Mobile phone while travelling in India? No,no—–

By Kanwalpreet

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Mobile phones are dear and so is all the information that they provide us with the click of a button; connectivity, news and snippets regarding sports, Bollywood, Hollywood and anecdotes that bring a smile on our faces. In a nutshell, our mobile phones offer entertainment at all places if we have an internet connection. And that is a big ‘IF’. So, instead of getting into the habit of being dependent on our phones, let’s wean ourselves away by keeping our identity separate from our phones. We can do this gradually. I would recommend keeping your phone handy but away from our eyes while travelling. Well, that can be a good start. How?

Let me tempt you. Indian roads are the best entertainers. Yes, they can be dangerous but if you , children, look around while the elders are navigating the chaos, it sure can be interesting. Remember, once you start driving you won’t get this privilege of seeing, staring and smiling. For the beginners, when you are on the highway, remember to read the one liners behind the trucks. They are hilarious. Some examples besides the usual: ‘ Buri nazar vale, tera muh kaala,’ ( May your face be blackened , you , possessor of evil eye)or ‘ Nazar laga, Joota kha’( Glance with an evil eye and I will hit you) are like ‘ Iraq ka pani, aur kitna piyegi raani?’( How much oil , fuel are you going to drink, dear vehicle?) or ‘ Amiro ki zindagi, biscuit or cake par, driver ki zindagi, clutch aur brake par’. (The rich indulge in biscuits and cake, the driver’s meal is clutch and brake.)And don’t be surprised if brake is spelled ‘break’.

Driving inside the city is another experience. My lasting impression of New Delhi is one particular traffic jam where I had plenty to gaze around. When I peered outside the car window, I found one man sleeping soundly on his ‘charpoy’ amidst all the din of the honking and impatient people. As I watched him amazed, I saw three cows plonked comfortably on the pavement while commuters took the brunt of inconvenience. A man stopped by and even fed the cows ‘rotis’. As our car gradually moved, I saw children enjoying a game of cricket. They were of all age groups. While some were involved in the game, others were running around, enjoying themselves in all the heat. They were sweaty but happy. While the children played dangerously close to the moving traffic the women sat gossiping while their hands were kept busy chopping vigorously. It was a world in itself. Very different from ours but it was a complete one. And they seemed happy too amidst all the squalor, poverty and heat. A lesson learnt!

If you want more convincing to stay away from your phone, make it a point to read the sign posts, banners and the boards on the shops. Internet Surfing takes a new dimension when one finds the board proclaiming ‘Internet Suffering,’ or dye your hair is translated to ‘Die your hair’. Your appetite can either go for a toss or increase manifolds when you read ‘Deliacieous Burjer’ instead of delicious burger. Grocery shopping is boring when Zucchini becomes ‘jugni’ , Avocado is pronounced as ‘Acado’and bell peppers are called ‘lal aur peeli hari mirch’( Red and yellow capsicum). You have to suppress your smile at the comfort of the shopkeeper for clubbing all the varieties of capsicum together but quoting a very high price for the ‘rang-birangi’ (coloured)Shimla Mirch (Capsicum). ‘Badi mehengi hai, madamji,’ he tells your mother.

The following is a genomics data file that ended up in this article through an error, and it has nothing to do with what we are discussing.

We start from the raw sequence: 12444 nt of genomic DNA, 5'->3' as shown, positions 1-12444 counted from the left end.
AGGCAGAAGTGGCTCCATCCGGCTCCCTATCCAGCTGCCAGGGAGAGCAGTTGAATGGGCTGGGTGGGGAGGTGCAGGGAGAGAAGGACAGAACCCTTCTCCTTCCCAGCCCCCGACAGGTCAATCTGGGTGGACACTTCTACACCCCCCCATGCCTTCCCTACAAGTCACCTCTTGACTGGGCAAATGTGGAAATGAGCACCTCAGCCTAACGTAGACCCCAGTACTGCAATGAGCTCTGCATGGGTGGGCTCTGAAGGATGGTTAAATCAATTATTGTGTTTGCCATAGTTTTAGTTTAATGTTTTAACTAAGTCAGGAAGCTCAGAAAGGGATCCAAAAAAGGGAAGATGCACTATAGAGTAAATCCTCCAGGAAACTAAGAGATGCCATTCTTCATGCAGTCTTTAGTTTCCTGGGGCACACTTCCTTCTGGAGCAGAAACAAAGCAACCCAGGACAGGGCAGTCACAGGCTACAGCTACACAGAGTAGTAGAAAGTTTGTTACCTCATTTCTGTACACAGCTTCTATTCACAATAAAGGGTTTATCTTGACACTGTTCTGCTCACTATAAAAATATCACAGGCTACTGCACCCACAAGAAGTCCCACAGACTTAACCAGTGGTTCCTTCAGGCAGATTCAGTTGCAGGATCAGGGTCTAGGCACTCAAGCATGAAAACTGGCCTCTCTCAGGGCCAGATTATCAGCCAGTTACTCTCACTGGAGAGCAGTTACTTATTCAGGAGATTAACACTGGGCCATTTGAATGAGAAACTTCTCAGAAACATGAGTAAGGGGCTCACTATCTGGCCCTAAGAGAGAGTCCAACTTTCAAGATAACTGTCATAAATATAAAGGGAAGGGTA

Lost in the city? Leave the GPS system and ask directions from the vendors and shopkeepers. They are precise with their own unique, local landmarks which can be someone’s house or a famous shop. If you go to a rural area, especially in the rural areas, strangers go out of the way to see that you reach your destination. And the gossip on the way is mind boggling. Details of your family and to whose house you are going are shared unabashedly. Once you reach the destination, your self-proclaimed guide cum saviour does not turn back but accompanies you into the house whose occupants go overboard to thank him. You feel foolish making the long journey to be neglected and ignored. But once you notice the camaraderie , you are amazed at the strong ties and bonds.

You, usually, don’t find people gossiping by the road when you travel abroad. But in India, people meet by chance and end up exchanging the well-being of each other’s families . If you happen to accompany the elders of your family for a walk, you get a peep into another aspect of their personality. They make you notice things which you considered frivolous till that moment. Their chat with the cobbler, the vegetable vendor , the ‘dhobi’ etc. are an eye opener. This is what makes our society a close knit community which is being eroded by too much technology in our lives.

I agree technology has brought entertainment at our doorsteps but let us not allow it to dictate us. Let us enjoy some moments sans technology. Capture moments with the camera in your phone but do capture some moments with your naked eye. The memories that I most cherish are those of the long walks in which I accompanied my maternal grandfather listening to his stories of the city, his life in the army during the World War and how he made me notice houses on the way. Each abandoned house had a story. His narration fed my imagination that translated into my essays and poems that I penned in exam. And I passed with flying colours with my essays and paragraphs being read out aloud in the class to the envy of my competitors. So observe, understand and enjoy! We are lucky to have theatre play in front of our very eyes. No ticket to be bought, no internet connection to be paid!

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